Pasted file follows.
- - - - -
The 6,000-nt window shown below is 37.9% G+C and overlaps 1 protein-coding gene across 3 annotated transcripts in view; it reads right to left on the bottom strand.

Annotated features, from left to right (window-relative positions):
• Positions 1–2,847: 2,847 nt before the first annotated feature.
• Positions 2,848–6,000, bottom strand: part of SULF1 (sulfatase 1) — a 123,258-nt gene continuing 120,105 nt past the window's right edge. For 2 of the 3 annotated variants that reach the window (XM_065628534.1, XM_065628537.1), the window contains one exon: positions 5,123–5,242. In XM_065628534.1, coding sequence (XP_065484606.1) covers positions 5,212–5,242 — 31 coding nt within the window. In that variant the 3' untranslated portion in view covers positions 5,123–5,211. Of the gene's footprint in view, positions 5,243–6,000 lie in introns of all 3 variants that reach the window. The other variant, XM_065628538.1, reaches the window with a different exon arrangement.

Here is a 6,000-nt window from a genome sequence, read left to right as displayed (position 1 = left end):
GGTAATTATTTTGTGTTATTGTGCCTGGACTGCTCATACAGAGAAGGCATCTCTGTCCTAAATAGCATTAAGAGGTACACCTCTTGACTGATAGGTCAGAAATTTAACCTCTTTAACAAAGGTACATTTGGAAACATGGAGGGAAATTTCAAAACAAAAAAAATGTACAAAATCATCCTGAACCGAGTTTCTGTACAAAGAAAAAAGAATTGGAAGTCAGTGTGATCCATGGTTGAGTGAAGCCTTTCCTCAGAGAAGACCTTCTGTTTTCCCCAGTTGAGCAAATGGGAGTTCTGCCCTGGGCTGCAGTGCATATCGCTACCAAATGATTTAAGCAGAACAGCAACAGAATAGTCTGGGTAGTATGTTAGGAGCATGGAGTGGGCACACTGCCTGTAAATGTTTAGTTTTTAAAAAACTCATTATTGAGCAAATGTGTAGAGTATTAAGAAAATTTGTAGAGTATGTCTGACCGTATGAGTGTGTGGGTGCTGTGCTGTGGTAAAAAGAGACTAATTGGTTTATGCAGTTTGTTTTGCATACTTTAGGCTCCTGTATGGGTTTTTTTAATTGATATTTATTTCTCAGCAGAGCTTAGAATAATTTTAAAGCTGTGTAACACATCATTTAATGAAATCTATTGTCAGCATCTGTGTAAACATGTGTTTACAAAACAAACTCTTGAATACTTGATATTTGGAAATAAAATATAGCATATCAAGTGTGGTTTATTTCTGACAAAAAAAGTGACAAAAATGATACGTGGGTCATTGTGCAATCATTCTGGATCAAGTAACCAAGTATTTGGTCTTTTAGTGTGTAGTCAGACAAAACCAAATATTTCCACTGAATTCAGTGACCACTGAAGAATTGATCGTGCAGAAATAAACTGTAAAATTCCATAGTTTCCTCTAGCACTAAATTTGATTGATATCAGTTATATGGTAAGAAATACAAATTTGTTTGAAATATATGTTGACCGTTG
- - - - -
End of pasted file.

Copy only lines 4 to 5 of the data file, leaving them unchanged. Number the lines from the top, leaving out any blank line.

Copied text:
• Positions 2,848–6,000, bottom strand: part of SULF1 (sulfatase 1) — a 123,258-nt gene continuing 120,105 nt past the window's right edge. For 2 of the 3 annotated variants that reach the window (XM_065628534.1, XM_065628537.1), the window contains one exon: positions 5,123–5,242. In XM_065628534.1, coding sequence (XP_065484606.1) covers positions 5,212–5,242 — 31 coding nt within the window. In that variant the 3' untranslated portion in view covers positions 5,123–5,211. Of the gene's footprint in view, positions 5,243–6,000 lie in introns of all 3 variants that reach the window. The other variant, XM_065628538.1, reaches the window with a different exon arrangement.

Here is a 6,000-nt window from a genome sequence, read left to right as displayed (position 1 = left end):